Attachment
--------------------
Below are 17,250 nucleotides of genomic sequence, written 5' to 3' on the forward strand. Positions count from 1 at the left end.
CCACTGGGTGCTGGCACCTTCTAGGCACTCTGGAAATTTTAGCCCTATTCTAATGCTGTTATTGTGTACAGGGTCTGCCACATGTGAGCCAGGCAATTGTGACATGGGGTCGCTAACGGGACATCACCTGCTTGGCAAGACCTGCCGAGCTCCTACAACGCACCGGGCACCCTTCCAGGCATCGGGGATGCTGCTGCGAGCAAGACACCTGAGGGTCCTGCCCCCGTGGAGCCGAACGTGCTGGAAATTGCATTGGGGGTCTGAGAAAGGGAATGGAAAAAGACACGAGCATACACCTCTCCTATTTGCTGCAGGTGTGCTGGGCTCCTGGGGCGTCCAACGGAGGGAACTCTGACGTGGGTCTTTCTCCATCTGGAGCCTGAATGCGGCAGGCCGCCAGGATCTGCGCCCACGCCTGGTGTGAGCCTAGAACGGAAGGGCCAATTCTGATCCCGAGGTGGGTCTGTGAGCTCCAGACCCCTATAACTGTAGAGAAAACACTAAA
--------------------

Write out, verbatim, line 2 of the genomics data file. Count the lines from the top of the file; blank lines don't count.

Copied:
CCACTGGGTGCTGGCACCTTCTAGGCACTCTGGAAATTTTAGCCCTATTCTAATGCTGTTATTGTGTACAGGGTCTGCCACATGTGAGCCAGGCAATTGTGACATGGGGTCGCTAACGGGACATCACCTGCTTGGCAAGACCTGCCGAGCTCCTACAACGCACCGGGCACCCTTCCAGGCATCGGGGATGCTGCTGCGAGCAAGACACCTGAGGGTCCTGCCCCCGTGGAGCCGAACGTGCTGGAAATTGCATTGGGGGTCTGAGAAAGGGAATGGAAAAAGACACGAGCATACACCTCTCCTATTTGCTGCAGGTGTGCTGGGCTCCTGGGGCGTCCAACGGAGGGAACTCTGACGTGGGTCTTTCTCCATCTGGAGCCTGAATGCGGCAGGCCGCCAGGATCTGCGCCCACGCCTGGTGTGAGCCTAGAACGGAAGGGCCAATTCTGATCCCGAGGTGGGTCTGTGAGCTCCAGACCCCTATAACTGTAGAGAAAACACTAAA